The SFO announced in a statement today that it had charged Barclays Bank "with unlawful financial assistance" in relation to a $3-billion loan the lender secured for Qatar Holding between October 1 and November 30, 2008, for the objective of acquiring shares in the blue-chip group.
When the charges were announced previous year, the SFO had still to take a decision on whether to charge Barclays Bank PLC, the main operating unit, but has pushed ahead this month.
In response, Barclays said: "Barclays PLC and Barclays Bank PLC intend to defend the respective charges brought against them".
After a five-year investigation into the events surrounding the cash call, the SFO last summer brought charges of conspiracy to commit fraud against Barclays itself, as well as a string of former executives.
Barclays' (BARC.L) legal problems deepened on Monday when Britain's Serious Fraud Office charged its operating subsidiary with providing unlawful financial assistance to Qatari investors during the banking crisis a decade ago.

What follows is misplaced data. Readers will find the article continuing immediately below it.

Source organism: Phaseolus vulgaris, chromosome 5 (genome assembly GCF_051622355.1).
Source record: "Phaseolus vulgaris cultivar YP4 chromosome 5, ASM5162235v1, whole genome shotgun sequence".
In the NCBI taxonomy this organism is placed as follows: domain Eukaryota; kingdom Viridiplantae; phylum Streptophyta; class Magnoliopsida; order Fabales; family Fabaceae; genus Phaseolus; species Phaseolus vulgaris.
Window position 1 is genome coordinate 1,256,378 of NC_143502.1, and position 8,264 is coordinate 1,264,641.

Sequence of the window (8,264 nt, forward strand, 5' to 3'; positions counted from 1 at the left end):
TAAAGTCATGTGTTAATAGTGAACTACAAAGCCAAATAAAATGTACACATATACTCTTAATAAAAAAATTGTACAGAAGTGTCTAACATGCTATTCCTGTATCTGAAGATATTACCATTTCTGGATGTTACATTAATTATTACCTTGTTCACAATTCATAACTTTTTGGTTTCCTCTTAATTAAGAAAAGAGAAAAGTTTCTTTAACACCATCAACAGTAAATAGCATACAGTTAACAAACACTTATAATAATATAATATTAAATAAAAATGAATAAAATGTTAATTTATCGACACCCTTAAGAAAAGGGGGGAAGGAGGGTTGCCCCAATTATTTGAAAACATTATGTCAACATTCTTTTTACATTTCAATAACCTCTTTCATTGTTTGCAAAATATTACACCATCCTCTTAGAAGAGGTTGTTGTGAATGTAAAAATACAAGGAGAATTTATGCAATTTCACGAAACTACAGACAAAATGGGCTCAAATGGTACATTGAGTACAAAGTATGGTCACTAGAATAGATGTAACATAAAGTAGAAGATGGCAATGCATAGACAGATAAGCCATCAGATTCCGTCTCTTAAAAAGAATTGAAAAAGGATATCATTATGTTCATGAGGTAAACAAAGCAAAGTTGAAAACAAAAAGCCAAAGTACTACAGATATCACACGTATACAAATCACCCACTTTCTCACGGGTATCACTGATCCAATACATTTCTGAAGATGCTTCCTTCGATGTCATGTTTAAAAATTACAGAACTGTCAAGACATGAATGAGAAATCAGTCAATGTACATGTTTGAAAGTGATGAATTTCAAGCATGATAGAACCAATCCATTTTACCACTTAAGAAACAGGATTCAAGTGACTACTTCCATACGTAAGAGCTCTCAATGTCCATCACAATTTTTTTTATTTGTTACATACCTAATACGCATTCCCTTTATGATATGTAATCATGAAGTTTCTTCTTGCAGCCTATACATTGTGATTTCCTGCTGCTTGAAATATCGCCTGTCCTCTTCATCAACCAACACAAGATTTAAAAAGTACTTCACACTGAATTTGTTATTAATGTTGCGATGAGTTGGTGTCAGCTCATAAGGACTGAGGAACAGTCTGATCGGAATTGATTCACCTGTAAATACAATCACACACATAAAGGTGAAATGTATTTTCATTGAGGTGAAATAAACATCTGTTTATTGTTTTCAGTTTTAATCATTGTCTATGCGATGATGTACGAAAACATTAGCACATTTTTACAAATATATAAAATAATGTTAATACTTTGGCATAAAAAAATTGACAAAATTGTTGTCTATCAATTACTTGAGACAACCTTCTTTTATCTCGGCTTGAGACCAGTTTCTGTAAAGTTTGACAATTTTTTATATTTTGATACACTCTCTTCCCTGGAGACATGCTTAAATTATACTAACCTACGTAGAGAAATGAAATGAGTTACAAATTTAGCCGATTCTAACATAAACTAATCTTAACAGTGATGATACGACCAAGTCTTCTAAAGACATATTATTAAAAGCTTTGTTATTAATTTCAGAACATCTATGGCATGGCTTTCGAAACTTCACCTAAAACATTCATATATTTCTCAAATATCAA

It will be the first time that a British bank has faced a criminal trial over its conduct during the financial crisis.
The charges centre on investments secured from Qatari investors in 2008 as the banking sector went into meltdown.
That included a $3bn loan made to the State of Qatar acting through the Ministry of Economy and Finance in November 2008.
"Barclays does not expect there to be an impact on its ability to serve its customers and clients as a effect of the charge having been brought", the bank said in a statement.
The SFO opened an investigation into the deal in 2012 and has since charged several former executives and Barclays Plc over the fundraising.